Wednesday, May 9, 2012

Betsy Butler Endorsement By Rent Control Opponents Raises Red Flags For Tenant's Rights Groups

Prominent tenant advocacy and affordable housing groups in the 50th Assembly District say Betsy Butler' endorsement by rent control opponents raises serious concerns about her commitment to protecting tenant rights.

On April 25, Butler's campaign issued a press release touting an endorsement by the Apartment Association of Greater Los Angeles (AAGLA), a landlord and apartment owners lobbying group.

“In her first term in the state Legislature, Assemblymember Butler has demonstrated a genuine understanding of the challenges facing the owners and managers of rental housing in California and has always taken a balanced approach to dealing with legislation affecting the industry,” said the association’s Executive Director, James Clarke.

On its own website, AAGLA characterizes rent control as "socialized housing" and laments it was unable to stop this "disease" from spreading throughout the state in the 1970's.  But it also celebrates a few notable victories - including the passage of Proposition 13, and its efforts to push through a vacancy decontrol law removing the ability of local communities in California to regulate rents.

In the mid 70s, when Howard Jarvis was our Executive Director and vaunted Tax Reform Campaigner, we passed Proposition 13. In the mid 90s, our Sacramento Lobbyist, Steve Carlson helped draft and pass the Costa-Hawkins Law that protects our members (allowing rent increases upon vacancies) and saving the businesses of countless owners in Santa Monica and West Hollywood and apartment owners across the state from the worst most unreasonable unfair rent control laws.

Rent control advocacy groups - including Santa Monicans For Renter's Rights (SMRR) and the Coalition for Economic Survival (CES) - say AAGLA's endorsement ought to raise red flags for renters in the 50th Assembly District.

"AAGLA endorsements are based on the candidates they believe would be more supportive of landlord issues and will vote on bills of concern to them," said Larry Gross, executive director of CES.  "They clearly believe that Betsy is a better candidate for landlords than (her opponents). This is a very important factor that tenants should keep in mind when they cast their ballots on election day in the 50th district Assembly race."

SMRR co-chair Patricia Hoffman is particularly concerned with a statement in Butler's press release that she “will work to ensure people throughout the 50th District have as many affordable housing options as possible and I look forward to assisting AAGLA in making sure this promise becomes a reality.”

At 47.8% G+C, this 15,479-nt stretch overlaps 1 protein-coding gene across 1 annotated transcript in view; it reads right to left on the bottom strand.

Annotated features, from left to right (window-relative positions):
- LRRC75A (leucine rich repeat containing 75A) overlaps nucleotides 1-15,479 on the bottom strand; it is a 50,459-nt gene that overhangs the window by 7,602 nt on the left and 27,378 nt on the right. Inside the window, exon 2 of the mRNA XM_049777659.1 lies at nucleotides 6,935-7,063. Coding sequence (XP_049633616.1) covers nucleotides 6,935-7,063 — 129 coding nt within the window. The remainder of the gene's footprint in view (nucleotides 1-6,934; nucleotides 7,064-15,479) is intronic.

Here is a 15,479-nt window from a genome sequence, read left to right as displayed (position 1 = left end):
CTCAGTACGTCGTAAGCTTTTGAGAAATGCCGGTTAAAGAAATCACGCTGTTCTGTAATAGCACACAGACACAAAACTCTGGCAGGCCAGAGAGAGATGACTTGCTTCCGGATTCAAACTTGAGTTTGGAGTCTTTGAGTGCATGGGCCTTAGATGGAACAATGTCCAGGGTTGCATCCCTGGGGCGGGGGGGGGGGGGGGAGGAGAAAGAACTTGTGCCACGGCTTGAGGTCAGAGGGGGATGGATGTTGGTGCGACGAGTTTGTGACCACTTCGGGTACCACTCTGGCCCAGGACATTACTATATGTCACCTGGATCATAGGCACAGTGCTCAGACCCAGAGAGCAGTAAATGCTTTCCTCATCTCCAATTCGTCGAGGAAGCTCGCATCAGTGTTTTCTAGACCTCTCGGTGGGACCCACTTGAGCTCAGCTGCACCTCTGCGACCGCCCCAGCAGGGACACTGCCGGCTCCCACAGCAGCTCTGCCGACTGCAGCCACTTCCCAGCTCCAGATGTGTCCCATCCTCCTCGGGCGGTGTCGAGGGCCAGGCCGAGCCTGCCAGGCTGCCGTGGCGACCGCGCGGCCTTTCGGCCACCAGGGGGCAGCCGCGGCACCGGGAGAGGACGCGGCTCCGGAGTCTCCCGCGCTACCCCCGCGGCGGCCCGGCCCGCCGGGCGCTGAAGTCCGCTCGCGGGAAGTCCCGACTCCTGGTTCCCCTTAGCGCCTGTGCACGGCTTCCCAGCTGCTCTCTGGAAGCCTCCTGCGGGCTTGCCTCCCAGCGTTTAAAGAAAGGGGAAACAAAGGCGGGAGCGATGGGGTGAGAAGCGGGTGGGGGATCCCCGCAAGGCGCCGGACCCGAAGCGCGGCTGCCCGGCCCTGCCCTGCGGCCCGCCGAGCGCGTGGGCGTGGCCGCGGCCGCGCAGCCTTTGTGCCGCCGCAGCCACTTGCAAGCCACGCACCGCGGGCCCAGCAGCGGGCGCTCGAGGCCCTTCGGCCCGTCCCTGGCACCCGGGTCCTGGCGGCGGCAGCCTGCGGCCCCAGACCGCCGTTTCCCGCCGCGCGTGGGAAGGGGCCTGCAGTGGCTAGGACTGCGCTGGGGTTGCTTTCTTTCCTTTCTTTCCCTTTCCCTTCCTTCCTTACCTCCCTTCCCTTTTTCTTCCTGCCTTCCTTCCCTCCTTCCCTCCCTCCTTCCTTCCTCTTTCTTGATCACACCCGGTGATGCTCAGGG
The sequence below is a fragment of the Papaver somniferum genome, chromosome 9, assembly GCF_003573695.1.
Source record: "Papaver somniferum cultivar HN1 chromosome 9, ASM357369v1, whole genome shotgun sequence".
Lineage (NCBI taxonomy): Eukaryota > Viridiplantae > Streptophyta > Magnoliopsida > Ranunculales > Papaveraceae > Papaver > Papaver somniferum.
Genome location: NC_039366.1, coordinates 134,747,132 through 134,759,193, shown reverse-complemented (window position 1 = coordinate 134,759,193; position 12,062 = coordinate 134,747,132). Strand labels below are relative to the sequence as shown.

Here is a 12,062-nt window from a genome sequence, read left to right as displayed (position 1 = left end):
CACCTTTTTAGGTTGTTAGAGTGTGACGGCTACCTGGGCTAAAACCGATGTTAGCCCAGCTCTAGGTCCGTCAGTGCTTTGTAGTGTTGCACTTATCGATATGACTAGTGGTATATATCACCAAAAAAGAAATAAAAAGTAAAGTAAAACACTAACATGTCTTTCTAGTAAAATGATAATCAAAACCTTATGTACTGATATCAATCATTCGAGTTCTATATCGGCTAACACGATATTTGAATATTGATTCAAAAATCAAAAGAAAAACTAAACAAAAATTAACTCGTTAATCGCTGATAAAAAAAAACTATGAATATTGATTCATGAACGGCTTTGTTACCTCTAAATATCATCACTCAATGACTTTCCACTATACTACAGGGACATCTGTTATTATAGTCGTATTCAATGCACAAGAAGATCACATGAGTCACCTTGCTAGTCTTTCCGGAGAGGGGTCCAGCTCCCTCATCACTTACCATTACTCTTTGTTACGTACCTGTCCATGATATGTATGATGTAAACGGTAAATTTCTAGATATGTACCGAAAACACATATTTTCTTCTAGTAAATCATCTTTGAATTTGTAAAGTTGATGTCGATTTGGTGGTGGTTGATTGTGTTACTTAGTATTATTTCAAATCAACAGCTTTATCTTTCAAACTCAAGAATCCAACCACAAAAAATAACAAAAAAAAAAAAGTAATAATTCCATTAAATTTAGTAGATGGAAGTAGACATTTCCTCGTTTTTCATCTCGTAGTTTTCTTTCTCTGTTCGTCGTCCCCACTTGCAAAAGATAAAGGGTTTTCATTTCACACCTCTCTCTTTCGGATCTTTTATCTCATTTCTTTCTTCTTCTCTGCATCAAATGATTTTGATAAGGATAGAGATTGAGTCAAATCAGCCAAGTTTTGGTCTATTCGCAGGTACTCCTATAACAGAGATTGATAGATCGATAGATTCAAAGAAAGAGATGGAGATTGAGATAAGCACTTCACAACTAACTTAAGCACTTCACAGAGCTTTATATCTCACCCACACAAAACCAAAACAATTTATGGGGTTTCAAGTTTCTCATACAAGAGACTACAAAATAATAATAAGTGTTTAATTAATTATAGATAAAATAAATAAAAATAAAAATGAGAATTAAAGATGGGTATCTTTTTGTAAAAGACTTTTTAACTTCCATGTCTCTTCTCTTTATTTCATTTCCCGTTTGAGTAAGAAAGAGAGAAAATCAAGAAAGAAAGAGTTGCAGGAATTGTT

"To say AAGLA creates affordable housing is a real misuse of the term, " said Hoffman. "AAGLA has never provided affordable housing for low income renters unless forced to by inclusionary housing laws."

SMRR has endorsed Butler's opponent Torie Osborn in the AD50 race.

Renters make up the majority in the 50th Assembly District. In Santa Monica, renters make up 70% of residents, in West Hollywood it's 78%, and in Hollywood, the percentage of renters soars to 92%.

Interestingly, in Betsy Butler's current Southbay district, (with the exception of Marina del Rey and Venice) the opposite is largely true. In Redondo Beach half the residents are renters, in Torrance, only 44% or residents are renters, and in Manhattan Beach, only 35% rent.

"When it comes to rent control, she's acting as if she's running in her old district." observed one campaign professional not affiliated with the race. (Though not affiliated with any of the candidates, he asked his name not be used for professional considerations.)

Former West Hollywood City Councilman Steve Martin raised similar concerns in an op-ed he wrote for 

Butler’s touting of the Apartment Association endorsement reflects a tin ear to our local concerns that is probably a result of the fact that Butler is a South Bay politico", wrote Martin.

"For Betsy Butler, rent control may seem to be something of an esoteric or philosophical issue. But to many Westside tenants, rent control is a question of protecting our homes."

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